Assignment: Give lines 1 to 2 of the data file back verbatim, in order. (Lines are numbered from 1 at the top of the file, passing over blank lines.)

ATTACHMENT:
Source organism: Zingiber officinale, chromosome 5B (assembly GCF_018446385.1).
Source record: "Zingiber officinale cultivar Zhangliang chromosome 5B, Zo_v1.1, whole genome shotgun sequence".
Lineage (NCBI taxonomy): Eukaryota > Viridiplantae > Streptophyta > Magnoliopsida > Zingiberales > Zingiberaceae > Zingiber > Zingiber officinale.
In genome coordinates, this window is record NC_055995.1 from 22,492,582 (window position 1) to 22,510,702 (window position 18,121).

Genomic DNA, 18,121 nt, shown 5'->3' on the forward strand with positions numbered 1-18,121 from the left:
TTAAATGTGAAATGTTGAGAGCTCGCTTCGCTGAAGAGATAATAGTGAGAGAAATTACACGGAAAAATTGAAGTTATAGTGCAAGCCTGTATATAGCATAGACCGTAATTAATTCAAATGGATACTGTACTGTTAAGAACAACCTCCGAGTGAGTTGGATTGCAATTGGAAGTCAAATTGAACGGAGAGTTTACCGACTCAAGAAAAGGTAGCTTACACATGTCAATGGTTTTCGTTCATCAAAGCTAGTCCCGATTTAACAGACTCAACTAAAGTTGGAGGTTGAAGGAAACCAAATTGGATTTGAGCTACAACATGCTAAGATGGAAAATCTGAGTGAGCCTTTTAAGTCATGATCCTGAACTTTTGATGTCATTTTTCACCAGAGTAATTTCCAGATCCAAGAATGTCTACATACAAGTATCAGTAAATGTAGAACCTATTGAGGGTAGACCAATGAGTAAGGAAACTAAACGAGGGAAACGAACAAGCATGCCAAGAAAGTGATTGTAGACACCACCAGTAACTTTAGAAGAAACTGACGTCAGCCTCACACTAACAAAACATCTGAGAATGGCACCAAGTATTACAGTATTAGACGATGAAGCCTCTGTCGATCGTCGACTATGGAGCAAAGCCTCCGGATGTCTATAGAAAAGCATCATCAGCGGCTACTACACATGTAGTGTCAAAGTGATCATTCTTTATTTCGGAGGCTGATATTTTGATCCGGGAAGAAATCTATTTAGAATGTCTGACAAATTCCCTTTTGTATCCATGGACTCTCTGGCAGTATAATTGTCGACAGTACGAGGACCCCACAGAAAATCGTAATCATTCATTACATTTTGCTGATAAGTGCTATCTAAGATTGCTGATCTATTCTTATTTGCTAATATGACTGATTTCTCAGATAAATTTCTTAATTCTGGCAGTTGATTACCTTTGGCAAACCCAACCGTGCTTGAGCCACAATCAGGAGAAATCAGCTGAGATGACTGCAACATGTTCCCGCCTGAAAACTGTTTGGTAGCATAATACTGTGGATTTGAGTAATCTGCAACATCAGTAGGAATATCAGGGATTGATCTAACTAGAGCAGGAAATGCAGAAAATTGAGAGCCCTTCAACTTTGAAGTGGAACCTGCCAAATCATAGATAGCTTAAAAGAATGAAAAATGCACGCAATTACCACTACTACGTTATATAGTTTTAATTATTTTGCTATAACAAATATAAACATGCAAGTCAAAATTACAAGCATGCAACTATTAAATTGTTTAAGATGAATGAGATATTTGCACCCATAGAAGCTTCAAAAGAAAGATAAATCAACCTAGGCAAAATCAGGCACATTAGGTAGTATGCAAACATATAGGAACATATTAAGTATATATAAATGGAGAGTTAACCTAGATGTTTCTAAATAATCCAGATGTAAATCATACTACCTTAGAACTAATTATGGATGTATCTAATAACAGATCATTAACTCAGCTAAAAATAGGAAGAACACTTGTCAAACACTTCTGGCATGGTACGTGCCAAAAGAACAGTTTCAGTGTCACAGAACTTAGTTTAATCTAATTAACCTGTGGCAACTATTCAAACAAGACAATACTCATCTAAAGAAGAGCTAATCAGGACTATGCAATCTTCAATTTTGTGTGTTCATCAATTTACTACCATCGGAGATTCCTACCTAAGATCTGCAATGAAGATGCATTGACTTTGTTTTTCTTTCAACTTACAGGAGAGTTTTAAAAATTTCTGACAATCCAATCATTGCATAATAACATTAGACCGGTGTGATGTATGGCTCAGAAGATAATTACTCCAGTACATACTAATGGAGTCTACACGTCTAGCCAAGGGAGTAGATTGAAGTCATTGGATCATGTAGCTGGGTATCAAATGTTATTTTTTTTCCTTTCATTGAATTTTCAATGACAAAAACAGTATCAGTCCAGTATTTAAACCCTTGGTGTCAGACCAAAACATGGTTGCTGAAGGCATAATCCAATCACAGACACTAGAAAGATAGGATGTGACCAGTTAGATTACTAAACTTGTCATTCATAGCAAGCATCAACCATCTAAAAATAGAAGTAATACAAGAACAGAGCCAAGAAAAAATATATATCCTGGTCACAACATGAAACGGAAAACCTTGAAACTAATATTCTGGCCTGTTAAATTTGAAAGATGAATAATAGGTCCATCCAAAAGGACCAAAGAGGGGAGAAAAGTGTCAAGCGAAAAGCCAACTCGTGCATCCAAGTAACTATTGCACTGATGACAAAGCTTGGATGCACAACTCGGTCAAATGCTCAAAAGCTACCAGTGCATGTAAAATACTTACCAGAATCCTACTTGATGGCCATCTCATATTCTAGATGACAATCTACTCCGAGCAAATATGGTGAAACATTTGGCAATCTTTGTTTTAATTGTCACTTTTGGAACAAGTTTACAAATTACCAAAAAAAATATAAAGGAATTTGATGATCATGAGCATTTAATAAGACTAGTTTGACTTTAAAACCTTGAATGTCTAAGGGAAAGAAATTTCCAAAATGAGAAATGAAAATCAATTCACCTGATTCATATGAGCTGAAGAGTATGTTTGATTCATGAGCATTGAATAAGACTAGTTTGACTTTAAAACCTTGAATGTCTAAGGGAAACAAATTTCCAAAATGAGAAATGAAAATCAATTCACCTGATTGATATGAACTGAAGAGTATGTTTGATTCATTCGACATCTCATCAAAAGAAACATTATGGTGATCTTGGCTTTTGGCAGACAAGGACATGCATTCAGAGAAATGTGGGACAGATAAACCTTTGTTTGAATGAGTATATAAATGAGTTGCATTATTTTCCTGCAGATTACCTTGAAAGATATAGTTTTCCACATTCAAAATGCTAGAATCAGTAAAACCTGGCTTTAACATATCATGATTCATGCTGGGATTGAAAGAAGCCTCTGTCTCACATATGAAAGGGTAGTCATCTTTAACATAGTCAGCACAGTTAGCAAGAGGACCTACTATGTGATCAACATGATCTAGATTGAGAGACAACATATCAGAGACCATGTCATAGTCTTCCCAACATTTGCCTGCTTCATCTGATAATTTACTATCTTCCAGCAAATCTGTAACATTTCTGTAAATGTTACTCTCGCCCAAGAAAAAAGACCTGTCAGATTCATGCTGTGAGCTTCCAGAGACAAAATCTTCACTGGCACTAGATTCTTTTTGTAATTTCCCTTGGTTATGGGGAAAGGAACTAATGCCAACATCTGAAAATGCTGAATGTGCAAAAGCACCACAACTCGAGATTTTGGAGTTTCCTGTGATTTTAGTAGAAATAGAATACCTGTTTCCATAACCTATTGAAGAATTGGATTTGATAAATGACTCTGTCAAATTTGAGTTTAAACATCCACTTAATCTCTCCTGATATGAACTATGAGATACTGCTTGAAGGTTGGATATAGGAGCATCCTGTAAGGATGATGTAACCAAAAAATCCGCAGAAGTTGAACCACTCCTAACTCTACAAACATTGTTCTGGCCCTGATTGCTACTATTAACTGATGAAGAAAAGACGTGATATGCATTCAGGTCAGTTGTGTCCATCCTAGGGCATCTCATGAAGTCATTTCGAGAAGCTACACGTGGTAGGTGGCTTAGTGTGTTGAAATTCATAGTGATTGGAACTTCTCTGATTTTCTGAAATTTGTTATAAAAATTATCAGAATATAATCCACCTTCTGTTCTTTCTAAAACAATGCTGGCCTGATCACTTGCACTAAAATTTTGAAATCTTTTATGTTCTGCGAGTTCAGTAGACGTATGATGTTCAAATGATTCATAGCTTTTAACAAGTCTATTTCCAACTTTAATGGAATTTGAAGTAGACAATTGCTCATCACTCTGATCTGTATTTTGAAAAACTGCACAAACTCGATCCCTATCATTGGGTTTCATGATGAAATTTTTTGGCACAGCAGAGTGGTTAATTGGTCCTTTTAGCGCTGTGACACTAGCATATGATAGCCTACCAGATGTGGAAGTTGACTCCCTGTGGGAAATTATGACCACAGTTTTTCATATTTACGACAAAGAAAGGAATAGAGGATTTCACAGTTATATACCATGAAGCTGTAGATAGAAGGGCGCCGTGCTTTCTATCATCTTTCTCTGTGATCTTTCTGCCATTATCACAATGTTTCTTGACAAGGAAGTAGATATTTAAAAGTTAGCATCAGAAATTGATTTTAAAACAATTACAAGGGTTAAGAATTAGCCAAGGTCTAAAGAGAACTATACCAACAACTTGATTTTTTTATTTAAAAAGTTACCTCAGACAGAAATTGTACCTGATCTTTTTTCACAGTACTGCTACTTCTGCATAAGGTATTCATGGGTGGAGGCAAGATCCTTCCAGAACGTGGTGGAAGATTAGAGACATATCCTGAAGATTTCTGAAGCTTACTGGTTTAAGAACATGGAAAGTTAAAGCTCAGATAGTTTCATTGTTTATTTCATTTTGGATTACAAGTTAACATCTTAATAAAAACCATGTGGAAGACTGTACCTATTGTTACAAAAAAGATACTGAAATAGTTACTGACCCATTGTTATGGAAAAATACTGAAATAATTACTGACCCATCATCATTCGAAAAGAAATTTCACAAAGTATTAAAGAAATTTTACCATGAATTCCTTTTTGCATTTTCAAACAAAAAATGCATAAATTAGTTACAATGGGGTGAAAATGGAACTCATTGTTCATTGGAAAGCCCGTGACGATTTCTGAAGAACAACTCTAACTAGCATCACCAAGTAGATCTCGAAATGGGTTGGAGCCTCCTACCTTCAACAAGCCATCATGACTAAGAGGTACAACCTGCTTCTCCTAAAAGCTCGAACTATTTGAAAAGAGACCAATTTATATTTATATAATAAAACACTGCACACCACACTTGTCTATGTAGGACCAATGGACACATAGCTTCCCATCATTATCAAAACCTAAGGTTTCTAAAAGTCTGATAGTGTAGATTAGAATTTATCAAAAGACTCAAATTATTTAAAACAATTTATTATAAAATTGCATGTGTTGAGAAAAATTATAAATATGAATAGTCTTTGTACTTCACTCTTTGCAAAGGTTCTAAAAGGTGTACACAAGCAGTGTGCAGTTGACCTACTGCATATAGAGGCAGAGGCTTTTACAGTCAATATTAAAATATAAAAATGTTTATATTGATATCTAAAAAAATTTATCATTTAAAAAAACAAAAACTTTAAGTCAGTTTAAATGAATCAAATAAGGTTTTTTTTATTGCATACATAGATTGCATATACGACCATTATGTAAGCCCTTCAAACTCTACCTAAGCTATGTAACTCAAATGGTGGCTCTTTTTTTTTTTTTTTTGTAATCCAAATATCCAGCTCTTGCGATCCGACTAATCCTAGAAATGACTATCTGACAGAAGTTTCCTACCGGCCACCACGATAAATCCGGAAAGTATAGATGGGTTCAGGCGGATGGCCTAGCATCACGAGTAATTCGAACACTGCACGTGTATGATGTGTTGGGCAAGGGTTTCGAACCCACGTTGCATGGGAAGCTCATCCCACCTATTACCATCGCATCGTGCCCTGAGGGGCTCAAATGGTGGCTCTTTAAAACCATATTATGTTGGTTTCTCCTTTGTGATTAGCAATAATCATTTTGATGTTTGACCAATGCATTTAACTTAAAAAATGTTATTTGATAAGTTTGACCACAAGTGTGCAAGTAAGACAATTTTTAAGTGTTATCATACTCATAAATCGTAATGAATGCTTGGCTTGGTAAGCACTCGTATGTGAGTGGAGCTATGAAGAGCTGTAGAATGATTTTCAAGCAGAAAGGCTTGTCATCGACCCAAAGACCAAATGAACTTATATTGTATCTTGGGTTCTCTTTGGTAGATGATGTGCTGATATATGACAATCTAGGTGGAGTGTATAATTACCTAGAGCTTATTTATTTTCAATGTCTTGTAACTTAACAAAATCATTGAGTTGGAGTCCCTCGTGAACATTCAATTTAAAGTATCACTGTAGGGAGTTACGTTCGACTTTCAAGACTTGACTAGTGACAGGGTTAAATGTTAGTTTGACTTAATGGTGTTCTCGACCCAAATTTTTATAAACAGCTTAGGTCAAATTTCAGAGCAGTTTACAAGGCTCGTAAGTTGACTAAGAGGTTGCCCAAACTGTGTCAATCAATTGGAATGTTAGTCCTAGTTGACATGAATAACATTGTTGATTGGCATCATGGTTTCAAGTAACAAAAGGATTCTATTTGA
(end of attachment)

Source organism: Zingiber officinale, chromosome 5B (assembly GCF_018446385.1).
Source record: "Zingiber officinale cultivar Zhangliang chromosome 5B, Zo_v1.1, whole genome shotgun sequence".